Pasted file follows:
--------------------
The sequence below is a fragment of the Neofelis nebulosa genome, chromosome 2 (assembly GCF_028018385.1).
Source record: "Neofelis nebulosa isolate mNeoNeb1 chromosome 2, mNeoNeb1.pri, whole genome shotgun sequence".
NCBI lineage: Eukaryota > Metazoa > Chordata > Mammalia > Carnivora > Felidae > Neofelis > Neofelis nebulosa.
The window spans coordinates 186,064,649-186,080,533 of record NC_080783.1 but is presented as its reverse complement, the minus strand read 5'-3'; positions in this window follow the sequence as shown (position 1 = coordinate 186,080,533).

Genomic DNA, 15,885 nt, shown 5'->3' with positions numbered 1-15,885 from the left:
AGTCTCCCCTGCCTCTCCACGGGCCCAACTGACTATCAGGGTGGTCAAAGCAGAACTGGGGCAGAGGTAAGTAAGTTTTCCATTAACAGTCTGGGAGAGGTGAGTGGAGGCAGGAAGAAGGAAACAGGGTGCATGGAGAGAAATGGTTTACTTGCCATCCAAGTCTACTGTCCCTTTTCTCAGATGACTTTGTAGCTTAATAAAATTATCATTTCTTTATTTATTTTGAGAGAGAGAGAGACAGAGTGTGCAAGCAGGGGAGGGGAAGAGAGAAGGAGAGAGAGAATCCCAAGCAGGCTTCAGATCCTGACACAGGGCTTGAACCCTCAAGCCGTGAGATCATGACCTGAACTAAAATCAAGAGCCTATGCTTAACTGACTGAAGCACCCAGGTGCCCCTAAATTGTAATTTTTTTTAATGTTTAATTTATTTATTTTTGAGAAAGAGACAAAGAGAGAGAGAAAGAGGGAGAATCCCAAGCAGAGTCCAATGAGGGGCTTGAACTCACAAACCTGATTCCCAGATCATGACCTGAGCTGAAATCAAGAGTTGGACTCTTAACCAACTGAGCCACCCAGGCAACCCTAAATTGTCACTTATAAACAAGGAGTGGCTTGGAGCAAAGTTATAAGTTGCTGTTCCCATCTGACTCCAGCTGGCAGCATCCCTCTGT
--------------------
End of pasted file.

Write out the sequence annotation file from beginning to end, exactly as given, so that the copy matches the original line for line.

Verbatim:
The sequence below is a fragment of the Neofelis nebulosa genome, chromosome 2 (assembly GCF_028018385.1).
Source record: "Neofelis nebulosa isolate mNeoNeb1 chromosome 2, mNeoNeb1.pri, whole genome shotgun sequence".
NCBI lineage: Eukaryota > Metazoa > Chordata > Mammalia > Carnivora > Felidae > Neofelis > Neofelis nebulosa.
The window spans coordinates 186,064,649-186,080,533 of record NC_080783.1 but is presented as its reverse complement, the minus strand read 5'-3'; positions in this window follow the sequence as shown (position 1 = coordinate 186,080,533).

Genomic DNA, 15,885 nt, shown 5'->3' with positions numbered 1-15,885 from the left:
AGTCTCCCCTGCCTCTCCACGGGCCCAACTGACTATCAGGGTGGTCAAAGCAGAACTGGGGCAGAGGTAAGTAAGTTTTCCATTAACAGTCTGGGAGAGGTGAGTGGAGGCAGGAAGAAGGAAACAGGGTGCATGGAGAGAAATGGTTTACTTGCCATCCAAGTCTACTGTCCCTTTTCTCAGATGACTTTGTAGCTTAATAAAATTATCATTTCTTTATTTATTTTGAGAGAGAGAGAGACAGAGTGTGCAAGCAGGGGAGGGGAAGAGAGAAGGAGAGAGAGAATCCCAAGCAGGCTTCAGATCCTGACACAGGGCTTGAACCCTCAAGCCGTGAGATCATGACCTGAACTAAAATCAAGAGCCTATGCTTAACTGACTGAAGCACCCAGGTGCCCCTAAATTGTAATTTTTTTTAATGTTTAATTTATTTATTTTTGAGAAAGAGACAAAGAGAGAGAGAAAGAGGGAGAATCCCAAGCAGAGTCCAATGAGGGGCTTGAACTCACAAACCTGATTCCCAGATCATGACCTGAGCTGAAATCAAGAGTTGGACTCTTAACCAACTGAGCCACCCAGGCAACCCTAAATTGTCACTTATAAACAAGGAGTGGCTTGGAGCAAAGTTATAAGTTGCTGTTCCCATCTGACTCCAGCTGGCAGCATCCCTCTGT